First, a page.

An awareness campaign, aiming to reframe the debate on sexual health and contraception so it is less of a taboo in Pakistani society, was launched here on Thursday.
Scholars from the three most popular Islamic sects in Pakistan – Barelvi, Shia and Deobandi – were consulted in order to tackle the myth that such discussions are un-Islamic, said Omer Aftab, the chief executive of LifeLine, a campaign of the Women’s Empowerment Group, a non-government organisation.
Only 29 per cent of girls and 41 per cent of boys have access to accurate information about puberty and hygiene in Pakistan, said Aftab, addressing a press conference. The Hayat programme will raise awareness of these issues and thus help adolescent address the physical and emotional challenges of growing into adulthood, he said. The message will be sent out via television, radio, community theatre and concerts.
Aftab said that adulthood was discussed in the Quran and Sunnah. A number of religious scholars had been consulted “who have further educated us on the religious aspect of these matters”.
The programmes is endorsed by Maulana Raghib Husain Naeemi, head of Jamia Naeemia; Aftab Hussain Al Jawad, dean of the Faculty of Sharia at Al Kausar Islamic University; and Mufti Naeem of Jamia Binoria Alamia.
Aftab said no serious effort had been made to sensitise the 100 million young Pakistanis about sexual and reproductive health, which remained a taboo for much of society. Maulana Naeemi, he said, had stressed the importance of guidance for adolescents, as without it children could choose the wrong company and fall into bad habits.
“Our religion does not forbid us from discussing or imparting proper guidance to children on these sensitive issues,” said Aftab. “They should not be labelled as socially proscribed.”
He said that many parents did not know how to, or did not want to, answer questions about psychological and physiological issues, so the Hayat project also aimed to motivate parents and teachers to talk without inhibition. He said leaving children to their own devices to gather information may lead them to develop half-baked notions which could in some cases lead to exploitation. “Parents, especially in the middle and lower-middle classes, should discuss these issues with their children,” he said.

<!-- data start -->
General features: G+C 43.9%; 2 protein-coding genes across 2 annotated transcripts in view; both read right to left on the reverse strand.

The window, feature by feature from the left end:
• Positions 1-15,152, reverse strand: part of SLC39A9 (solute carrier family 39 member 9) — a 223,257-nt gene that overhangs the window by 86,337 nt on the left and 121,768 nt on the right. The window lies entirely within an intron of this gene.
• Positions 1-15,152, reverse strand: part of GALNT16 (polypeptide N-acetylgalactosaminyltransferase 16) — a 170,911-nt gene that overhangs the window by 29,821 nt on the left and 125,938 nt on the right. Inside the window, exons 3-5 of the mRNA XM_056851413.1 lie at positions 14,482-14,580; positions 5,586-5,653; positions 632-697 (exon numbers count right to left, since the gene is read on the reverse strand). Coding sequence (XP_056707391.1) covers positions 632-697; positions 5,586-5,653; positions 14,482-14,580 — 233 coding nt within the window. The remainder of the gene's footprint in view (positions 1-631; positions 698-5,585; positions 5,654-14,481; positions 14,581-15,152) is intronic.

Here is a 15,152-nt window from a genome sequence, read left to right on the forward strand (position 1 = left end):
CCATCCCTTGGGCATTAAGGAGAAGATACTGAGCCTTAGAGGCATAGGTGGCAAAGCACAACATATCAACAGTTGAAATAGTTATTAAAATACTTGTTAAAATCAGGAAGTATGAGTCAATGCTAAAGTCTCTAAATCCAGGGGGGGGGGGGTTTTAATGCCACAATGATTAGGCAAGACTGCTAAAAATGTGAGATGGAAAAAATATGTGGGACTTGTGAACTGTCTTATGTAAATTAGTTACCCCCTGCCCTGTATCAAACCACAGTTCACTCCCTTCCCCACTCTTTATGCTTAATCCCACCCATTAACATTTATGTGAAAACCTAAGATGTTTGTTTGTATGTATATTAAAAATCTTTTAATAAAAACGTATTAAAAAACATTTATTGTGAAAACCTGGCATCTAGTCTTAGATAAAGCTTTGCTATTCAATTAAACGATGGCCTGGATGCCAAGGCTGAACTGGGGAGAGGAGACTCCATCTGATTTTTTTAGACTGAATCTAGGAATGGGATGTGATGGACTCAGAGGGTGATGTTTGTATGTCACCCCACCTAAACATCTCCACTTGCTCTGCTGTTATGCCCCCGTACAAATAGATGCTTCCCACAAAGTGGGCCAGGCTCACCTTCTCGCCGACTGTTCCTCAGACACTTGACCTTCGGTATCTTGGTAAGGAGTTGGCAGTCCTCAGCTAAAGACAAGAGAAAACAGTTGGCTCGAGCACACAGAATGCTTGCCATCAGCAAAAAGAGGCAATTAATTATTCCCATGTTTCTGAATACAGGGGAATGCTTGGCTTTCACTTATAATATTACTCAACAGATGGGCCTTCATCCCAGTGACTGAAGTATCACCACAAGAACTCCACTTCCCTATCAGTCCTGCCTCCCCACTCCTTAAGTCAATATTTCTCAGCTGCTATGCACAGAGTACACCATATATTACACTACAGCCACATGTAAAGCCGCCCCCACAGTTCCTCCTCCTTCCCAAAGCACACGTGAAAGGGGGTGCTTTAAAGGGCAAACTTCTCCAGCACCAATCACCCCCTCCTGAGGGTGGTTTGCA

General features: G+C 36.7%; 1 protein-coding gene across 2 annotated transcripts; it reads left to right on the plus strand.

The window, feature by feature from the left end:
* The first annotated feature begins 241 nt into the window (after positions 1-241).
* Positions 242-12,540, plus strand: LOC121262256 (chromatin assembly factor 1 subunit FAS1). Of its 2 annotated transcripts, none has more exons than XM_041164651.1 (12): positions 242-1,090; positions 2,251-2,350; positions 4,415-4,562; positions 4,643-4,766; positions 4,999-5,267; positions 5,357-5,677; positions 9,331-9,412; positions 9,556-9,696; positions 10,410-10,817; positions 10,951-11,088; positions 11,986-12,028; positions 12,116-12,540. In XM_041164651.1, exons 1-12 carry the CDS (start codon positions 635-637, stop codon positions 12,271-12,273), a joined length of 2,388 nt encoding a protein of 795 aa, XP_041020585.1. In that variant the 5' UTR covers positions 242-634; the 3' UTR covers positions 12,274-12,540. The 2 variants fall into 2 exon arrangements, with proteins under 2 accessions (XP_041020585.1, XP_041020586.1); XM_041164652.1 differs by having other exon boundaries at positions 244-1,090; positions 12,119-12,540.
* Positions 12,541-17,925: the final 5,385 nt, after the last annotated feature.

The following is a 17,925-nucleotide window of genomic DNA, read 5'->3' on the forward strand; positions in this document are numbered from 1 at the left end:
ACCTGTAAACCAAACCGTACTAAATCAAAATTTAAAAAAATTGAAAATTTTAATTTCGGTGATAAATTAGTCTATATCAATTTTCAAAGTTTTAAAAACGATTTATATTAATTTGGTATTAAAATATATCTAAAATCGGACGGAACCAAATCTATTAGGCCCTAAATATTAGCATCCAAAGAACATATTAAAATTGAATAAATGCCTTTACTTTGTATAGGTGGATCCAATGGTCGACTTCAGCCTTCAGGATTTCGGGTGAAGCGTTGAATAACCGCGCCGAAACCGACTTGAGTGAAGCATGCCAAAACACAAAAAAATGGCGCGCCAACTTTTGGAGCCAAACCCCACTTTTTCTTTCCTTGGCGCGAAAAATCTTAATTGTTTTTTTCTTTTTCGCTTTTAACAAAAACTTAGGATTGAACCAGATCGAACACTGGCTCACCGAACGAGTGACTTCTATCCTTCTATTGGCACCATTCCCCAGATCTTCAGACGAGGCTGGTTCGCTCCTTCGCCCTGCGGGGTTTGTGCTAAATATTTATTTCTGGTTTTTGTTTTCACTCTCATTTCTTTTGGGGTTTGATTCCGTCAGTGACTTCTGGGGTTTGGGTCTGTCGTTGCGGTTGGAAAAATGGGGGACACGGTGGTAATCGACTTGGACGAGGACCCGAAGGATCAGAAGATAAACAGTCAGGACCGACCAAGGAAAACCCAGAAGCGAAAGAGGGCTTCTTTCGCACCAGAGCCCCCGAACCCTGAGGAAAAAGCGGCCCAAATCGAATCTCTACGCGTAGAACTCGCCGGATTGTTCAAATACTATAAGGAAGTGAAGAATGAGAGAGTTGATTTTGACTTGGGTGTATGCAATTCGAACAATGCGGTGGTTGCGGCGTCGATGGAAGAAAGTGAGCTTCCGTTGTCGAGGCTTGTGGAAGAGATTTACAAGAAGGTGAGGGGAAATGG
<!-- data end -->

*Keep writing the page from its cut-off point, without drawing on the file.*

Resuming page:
“The emotional and physical changes taking place during adolescence shape the personality of the child and the remaining years of life merely become a reflection of those traits,” he said.
Aftab said that most couples were ignorant of the importance of birth-spacing. Only 4 per cent of married girls aged 15 to 19 used contraceptives, and only 11 per cent of women aged 20 to 24 years. “Islam encourages birth spacing of at least two years by assigning the mother the duty of breast-feeding,” he said. “International organisations are now advocating an even longer birth interval to protect the health of mothers and babies.”
He said that Al Jawad of Al Kausar Islamic University had explained the benefits of having a small family. The more children a couple have, the more they have to spend on their health, education and other things. A family might be able to cater to the needs of two children, but not five children.
Aftab said that the general societal attitude towards women was deplorable. “It is our collective responsibility to stop violence against women by raising our voices,” he said.
Mufti Naeem, he said, had pointed out that the Holy Quran commands husbands to treat their wives well.
Published in The Express Tribune, November 23rd, 2012.